It takes a data-led culture to meet escalating consumer demands for what we want, when we want it. Researchers and customer experience (CX) experts from two market leaders in ANZ recently shared how organisations can overcome challenges to meet customer hopes, wants, and needs in the face of unrelenting market disruption.
Here are excerpts from their conversation, which was part of a series of innovation broadcasts hosted by Pete Andrew, chief operating officer at SAP ANZ.
Tech narrows the CX divide
Like everything else in the post-pandemic market, a personalized, seamless customer experience begins with data and ends with relevant action. However, a global CX survey conducted by Harvard Business Publishing, showed significant gaps between organisational CX priorities and actual implementations.
For example, 99 percent of respondents agreed that delivering a high quality customer experience was important to business performance. Yet fewer than one-third of executives said their organizations were very effective in delivering a good customer experience. In another gap, most respondents believed CX plays a key role in business performance, while only two-thirds of organisations had a clear, coherent customer experience strategy understood across the company. The top obstacles to delivering solid CX included organisational silos, lack of data integration and data quality, and the inability to find meaningful data.
“The bottom line is that consumers will continue to expect more from all companies in terms of choice, convenience, and personalisation,” said Todd Pruzan, senior editor, research and special projects at Harvard Business Review Analytic Services. “To effectively deliver on CX, organisations must significantly narrow the gap between the implementation and adoption of technology. Firms need to be flexible with secure app development technology and data management infrastructure that can quickly scale to meet and anticipate customer demand.”
Learnings from Zespri’s connected data-driven strategy
Zespri, the world’s largest marketer of kiwi fruit, relies on integrated data to drive product quality, improve worker productivity and responsiveness, and enhance the customer experience. Headquartered in New Zealand, the company’s digital-first strategy is built on connected ERP fundamentals, along with targeted innovations.
“We’re on the journey of a transformation program to simplify our business processes, standardise our master data, and really drive off that new SAP S/4HANA core capability,” said David Scullin, chief digital officer at Zespri. “We operate in a premium fruit market, making quality incredibly important as we measure every aspect of fruit, and even ripen it through our supply chain.”
One innovation involves robotics that capture kiwi fruit images under their canopies. Data and insights produced from the images helps Zespri predict fruit volumes. Future plans involve combining this data with orchard management, climate, and other internal and external data, which will allow the company to better predict fruit quality for supply chain optimization and improved consumer experience.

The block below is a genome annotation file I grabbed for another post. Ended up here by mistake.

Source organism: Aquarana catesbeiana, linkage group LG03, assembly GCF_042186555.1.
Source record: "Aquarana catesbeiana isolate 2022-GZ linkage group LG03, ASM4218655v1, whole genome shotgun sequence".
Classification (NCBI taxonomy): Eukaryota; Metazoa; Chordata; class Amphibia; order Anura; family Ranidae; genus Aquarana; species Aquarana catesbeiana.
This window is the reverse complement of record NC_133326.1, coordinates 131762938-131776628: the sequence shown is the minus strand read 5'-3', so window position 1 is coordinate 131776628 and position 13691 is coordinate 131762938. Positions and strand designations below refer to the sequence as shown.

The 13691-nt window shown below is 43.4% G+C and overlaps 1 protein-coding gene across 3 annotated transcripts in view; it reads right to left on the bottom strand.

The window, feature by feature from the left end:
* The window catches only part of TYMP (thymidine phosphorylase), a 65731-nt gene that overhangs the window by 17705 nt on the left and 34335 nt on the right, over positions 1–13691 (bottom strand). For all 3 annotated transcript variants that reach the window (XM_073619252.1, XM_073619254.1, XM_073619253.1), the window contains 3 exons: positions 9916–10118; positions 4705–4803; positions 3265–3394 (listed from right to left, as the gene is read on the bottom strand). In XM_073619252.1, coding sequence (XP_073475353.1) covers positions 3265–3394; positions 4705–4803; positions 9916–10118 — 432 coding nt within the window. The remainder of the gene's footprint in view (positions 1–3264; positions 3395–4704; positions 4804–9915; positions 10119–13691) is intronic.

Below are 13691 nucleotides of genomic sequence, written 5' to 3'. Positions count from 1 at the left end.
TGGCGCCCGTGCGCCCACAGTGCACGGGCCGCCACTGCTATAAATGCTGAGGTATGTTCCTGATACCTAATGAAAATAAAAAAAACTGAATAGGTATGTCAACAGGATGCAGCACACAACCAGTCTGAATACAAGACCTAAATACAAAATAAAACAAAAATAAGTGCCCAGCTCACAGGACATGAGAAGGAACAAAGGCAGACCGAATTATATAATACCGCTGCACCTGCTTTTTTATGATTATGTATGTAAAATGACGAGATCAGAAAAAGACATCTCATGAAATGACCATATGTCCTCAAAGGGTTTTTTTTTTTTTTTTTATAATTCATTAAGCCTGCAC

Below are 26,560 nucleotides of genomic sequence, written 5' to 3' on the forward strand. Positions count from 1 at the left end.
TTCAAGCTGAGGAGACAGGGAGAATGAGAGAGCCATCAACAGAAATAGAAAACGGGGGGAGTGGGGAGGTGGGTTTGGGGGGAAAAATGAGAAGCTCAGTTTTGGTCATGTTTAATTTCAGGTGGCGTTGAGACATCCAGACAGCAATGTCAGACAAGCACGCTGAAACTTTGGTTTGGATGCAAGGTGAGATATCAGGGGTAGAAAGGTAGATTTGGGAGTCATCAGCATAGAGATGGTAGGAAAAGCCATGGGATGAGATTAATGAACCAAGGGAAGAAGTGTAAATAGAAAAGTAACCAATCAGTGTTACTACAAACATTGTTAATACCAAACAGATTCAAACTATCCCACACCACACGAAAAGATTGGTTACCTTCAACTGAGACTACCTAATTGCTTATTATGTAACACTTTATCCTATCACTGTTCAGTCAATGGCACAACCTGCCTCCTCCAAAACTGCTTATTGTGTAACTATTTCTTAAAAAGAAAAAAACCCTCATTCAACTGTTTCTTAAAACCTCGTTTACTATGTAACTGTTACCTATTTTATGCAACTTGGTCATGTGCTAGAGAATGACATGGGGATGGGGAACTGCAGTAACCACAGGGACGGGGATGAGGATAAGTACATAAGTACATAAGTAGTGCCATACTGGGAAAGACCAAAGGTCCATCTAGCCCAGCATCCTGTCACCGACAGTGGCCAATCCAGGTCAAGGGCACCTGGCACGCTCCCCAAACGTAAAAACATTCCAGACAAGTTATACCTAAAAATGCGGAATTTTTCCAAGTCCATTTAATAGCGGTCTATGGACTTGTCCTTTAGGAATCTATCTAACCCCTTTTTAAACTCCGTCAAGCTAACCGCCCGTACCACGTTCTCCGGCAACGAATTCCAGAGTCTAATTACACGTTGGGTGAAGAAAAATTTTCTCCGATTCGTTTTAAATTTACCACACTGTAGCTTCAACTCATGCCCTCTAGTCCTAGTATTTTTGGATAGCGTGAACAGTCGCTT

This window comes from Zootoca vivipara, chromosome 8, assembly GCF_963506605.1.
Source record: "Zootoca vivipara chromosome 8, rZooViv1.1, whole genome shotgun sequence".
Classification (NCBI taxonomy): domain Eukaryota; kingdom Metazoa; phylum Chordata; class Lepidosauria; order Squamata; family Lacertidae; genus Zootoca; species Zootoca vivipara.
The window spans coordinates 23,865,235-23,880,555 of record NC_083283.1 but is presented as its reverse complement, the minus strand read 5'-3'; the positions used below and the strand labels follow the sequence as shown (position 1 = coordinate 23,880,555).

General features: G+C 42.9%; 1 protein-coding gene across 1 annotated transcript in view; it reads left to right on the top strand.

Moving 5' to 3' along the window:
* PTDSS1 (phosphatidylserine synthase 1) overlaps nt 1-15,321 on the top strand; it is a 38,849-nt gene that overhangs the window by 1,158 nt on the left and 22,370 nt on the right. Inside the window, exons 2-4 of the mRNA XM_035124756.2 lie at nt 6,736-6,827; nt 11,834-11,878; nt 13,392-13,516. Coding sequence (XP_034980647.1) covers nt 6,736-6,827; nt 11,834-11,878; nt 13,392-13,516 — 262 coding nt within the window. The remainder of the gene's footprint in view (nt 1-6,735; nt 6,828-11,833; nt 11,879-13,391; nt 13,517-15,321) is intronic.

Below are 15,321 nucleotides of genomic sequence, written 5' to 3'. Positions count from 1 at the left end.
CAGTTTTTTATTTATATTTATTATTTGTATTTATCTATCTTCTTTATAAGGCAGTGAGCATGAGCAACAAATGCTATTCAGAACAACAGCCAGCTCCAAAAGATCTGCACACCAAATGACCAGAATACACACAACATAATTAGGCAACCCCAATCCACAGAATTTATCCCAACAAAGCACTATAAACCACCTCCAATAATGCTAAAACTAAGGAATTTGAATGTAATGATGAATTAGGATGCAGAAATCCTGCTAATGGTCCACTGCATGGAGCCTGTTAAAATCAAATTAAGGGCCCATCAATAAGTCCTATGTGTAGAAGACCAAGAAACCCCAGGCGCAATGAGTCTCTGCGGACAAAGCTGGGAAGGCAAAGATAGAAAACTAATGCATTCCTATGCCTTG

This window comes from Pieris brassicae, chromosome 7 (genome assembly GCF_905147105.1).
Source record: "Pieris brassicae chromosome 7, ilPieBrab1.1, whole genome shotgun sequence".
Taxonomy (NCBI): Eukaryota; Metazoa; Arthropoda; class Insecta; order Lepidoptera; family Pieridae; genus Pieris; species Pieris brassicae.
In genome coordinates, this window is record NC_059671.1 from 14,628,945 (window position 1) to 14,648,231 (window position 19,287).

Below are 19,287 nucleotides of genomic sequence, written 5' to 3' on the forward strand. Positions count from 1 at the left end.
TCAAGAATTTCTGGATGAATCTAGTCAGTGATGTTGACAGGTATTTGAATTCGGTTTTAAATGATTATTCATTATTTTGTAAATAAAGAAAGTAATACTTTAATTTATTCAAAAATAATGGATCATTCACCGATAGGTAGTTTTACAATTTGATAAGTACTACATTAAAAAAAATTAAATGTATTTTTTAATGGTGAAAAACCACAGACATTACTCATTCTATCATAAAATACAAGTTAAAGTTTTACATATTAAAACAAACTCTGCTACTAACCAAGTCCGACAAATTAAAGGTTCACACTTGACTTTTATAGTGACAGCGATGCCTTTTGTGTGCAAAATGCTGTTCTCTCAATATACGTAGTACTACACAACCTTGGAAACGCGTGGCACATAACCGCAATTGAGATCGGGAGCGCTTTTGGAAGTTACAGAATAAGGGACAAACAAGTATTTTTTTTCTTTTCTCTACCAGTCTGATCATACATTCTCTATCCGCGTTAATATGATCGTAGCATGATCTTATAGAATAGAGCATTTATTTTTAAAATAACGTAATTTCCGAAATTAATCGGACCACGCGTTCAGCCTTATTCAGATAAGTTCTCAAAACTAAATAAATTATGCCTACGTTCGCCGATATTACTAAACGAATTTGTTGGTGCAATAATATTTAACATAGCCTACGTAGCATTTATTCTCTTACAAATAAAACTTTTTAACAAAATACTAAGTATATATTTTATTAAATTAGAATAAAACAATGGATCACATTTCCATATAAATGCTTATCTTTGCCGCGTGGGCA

“Original business use cases change over time,” said Scullin. “You need that underlying capability to move ahead with change in synch with new use cases. It’s not just about analytics. High quality data is the fuel of automated, productive, responsive processes, from vine to plate.”
How to foster a data-driven culture
To successfully compete in New Zealand’s retail energy market, Mercury became a data-led organization. A suite of advanced analytics power the company’s evolving retail strategy and tactics. Mercury uses this constant feedback loop of data to proactively target at-risk customers, make customers more profitable, and deliver a better experience. By embedding data scientists and analysts within teams, Mercury makes data-driven decision-making an integral part of the entire CX process.
“We wanted to break out of that constant [customer] switching cycle for short-term gain without long-term profitability…to focus on acquiring and more importantly, keeping those higher value customers,” said Julia Jack, chief marketing officer at Mercury. “We needed to understand who those customers were, what they wanted, and the real drivers of long-term customer value…we encourage [our] people to use the data to find the opportunity. It’s not just about justifying an already held belief. You have to ask the right questions and see where the data leads you.”
Quality data drives CX and business excellence
As every company has learned during the past year, technology fuels business resiliency. The good news from the same Harvard study was that 66 percent of respondents reported their technology kept workers connected with access to data and tools, and 47 percent said a big impact was the ability to continue improving CX – even during the pandemic. The perfect customer experience will always be aspirational, but technology, applied correctly, can deliver the connected data organizations need for a personalised, meaningful customer experience.
This blog also appeared on SAP BrandVoice on Forbes